Weapons watchdog OPCW receives Nobel Peace Prize
The world’s chemical watchdog picks up this year’s Nobel Peace Prize in Oslo on Tuesday, hoping to speed up the global eradication of chemical arms.
Eliminating the weapons is “a noble cause and I see no reason for any country to do otherwise,” said the Director-General of the Organisation for the Prohibition of Chemical Weapons (OPCW), Ahmet Uzumcu.
The watchdog is a rare example of successful global disarmament, but it has yet to declare its mission accomplished.
“Hopefully in the near future we will be able to do away with a whole category of weapons, chemical weapons,” said the chairman of the Norwegian Nobel Committee, Thorbjoern Jagland.
A global ban on the production and storage of chemical weapons came into force in 1997, and 190 nations have signed the Chemical Weapons Convention.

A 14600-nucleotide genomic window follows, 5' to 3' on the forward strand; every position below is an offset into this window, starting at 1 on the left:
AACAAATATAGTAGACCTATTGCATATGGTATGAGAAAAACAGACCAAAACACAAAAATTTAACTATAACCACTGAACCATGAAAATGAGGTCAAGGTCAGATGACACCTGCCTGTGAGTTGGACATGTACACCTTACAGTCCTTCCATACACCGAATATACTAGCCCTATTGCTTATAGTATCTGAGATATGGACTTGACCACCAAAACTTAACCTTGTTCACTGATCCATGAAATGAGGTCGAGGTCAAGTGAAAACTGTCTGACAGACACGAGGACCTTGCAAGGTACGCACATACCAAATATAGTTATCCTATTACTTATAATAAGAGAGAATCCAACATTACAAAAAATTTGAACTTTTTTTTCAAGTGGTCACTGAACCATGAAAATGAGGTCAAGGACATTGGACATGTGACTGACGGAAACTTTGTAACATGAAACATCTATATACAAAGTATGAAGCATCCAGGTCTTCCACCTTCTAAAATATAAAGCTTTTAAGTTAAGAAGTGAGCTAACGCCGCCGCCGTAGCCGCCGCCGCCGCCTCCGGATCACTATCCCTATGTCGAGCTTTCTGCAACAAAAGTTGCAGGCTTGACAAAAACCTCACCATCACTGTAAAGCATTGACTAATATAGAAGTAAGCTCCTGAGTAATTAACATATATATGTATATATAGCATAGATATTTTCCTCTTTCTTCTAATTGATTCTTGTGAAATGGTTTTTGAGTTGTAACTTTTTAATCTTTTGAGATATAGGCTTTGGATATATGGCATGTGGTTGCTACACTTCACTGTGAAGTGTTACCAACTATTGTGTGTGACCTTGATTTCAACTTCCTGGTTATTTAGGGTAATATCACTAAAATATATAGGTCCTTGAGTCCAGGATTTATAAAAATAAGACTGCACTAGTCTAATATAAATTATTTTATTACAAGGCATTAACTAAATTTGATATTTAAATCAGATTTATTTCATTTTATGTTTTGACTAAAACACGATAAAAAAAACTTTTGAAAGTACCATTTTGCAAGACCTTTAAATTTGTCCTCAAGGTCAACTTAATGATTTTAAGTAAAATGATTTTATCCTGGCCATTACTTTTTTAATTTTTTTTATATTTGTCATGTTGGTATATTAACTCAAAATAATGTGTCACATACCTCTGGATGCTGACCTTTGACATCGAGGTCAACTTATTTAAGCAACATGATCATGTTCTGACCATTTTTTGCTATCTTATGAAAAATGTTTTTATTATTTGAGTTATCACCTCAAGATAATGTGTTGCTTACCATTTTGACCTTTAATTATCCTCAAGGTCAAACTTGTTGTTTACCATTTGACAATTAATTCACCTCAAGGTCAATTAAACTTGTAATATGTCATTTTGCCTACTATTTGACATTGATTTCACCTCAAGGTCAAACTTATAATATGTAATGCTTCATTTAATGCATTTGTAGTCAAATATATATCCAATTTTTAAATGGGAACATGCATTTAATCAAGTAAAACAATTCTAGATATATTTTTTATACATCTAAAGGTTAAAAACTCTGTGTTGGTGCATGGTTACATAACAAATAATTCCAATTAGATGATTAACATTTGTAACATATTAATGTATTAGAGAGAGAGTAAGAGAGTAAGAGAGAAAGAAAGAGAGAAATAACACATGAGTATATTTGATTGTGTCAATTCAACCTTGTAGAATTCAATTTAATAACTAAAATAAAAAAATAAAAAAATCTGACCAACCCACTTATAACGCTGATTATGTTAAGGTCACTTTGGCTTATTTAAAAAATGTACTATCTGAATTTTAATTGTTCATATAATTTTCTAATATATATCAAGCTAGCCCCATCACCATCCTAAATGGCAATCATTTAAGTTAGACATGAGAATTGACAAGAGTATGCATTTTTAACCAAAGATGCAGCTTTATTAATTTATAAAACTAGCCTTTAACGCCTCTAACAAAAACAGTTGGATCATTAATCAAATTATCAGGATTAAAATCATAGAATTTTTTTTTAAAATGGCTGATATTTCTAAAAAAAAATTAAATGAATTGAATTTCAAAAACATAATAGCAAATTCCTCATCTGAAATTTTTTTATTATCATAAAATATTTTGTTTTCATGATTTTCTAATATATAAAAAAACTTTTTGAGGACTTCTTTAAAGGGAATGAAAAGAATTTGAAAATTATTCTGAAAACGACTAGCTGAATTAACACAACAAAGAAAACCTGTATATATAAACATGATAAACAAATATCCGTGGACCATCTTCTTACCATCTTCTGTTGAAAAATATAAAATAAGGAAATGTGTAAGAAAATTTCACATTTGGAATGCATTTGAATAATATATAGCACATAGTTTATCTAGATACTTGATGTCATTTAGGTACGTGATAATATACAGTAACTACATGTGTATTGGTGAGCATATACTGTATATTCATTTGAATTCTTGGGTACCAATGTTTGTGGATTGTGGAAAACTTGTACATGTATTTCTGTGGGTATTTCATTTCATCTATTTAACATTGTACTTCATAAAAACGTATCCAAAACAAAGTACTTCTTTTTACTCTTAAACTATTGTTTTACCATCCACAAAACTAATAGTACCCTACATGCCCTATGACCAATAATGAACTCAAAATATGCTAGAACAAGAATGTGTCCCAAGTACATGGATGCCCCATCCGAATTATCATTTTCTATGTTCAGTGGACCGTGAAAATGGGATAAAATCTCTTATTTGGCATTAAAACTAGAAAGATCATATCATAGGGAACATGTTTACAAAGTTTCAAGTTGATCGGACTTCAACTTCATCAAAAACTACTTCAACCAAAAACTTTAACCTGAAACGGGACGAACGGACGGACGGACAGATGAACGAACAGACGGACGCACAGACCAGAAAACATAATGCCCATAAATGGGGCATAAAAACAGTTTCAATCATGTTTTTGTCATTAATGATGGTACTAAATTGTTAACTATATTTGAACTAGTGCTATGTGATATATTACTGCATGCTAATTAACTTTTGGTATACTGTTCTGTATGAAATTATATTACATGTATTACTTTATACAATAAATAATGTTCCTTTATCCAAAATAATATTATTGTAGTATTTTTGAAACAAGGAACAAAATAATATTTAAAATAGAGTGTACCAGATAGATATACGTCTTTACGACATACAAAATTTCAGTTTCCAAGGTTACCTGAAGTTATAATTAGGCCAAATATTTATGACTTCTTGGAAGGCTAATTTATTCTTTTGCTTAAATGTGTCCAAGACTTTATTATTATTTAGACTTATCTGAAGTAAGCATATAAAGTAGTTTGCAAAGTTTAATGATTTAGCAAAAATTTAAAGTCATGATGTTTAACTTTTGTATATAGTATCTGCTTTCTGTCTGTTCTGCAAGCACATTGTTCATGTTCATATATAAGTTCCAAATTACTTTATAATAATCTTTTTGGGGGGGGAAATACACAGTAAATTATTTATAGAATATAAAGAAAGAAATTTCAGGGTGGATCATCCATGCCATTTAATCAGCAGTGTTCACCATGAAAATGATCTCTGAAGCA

They account for more than 98 per cent of the world population, and more than 80 per cent of all declared chemical weapons have been destroyed — but six states remain to be persuaded.
Israel and Myanmar have signed the convention but not ratified it, while Angola, Egypt, North Korea and South Sudan have failed to do either.
The United States and Russia have both pledged to scrap their chemical weapons, but failed to meet a 2012 deadline to do so.
The decision to hand the award to the OPCW cast the spotlight on an organisation that was previously, by its own admission, little known outside diplomatic circles.
A roadmap adopted last month by the OPCW to rid Syria of its chemical stockpile says “priority” weapons must be removed from the country by December 31.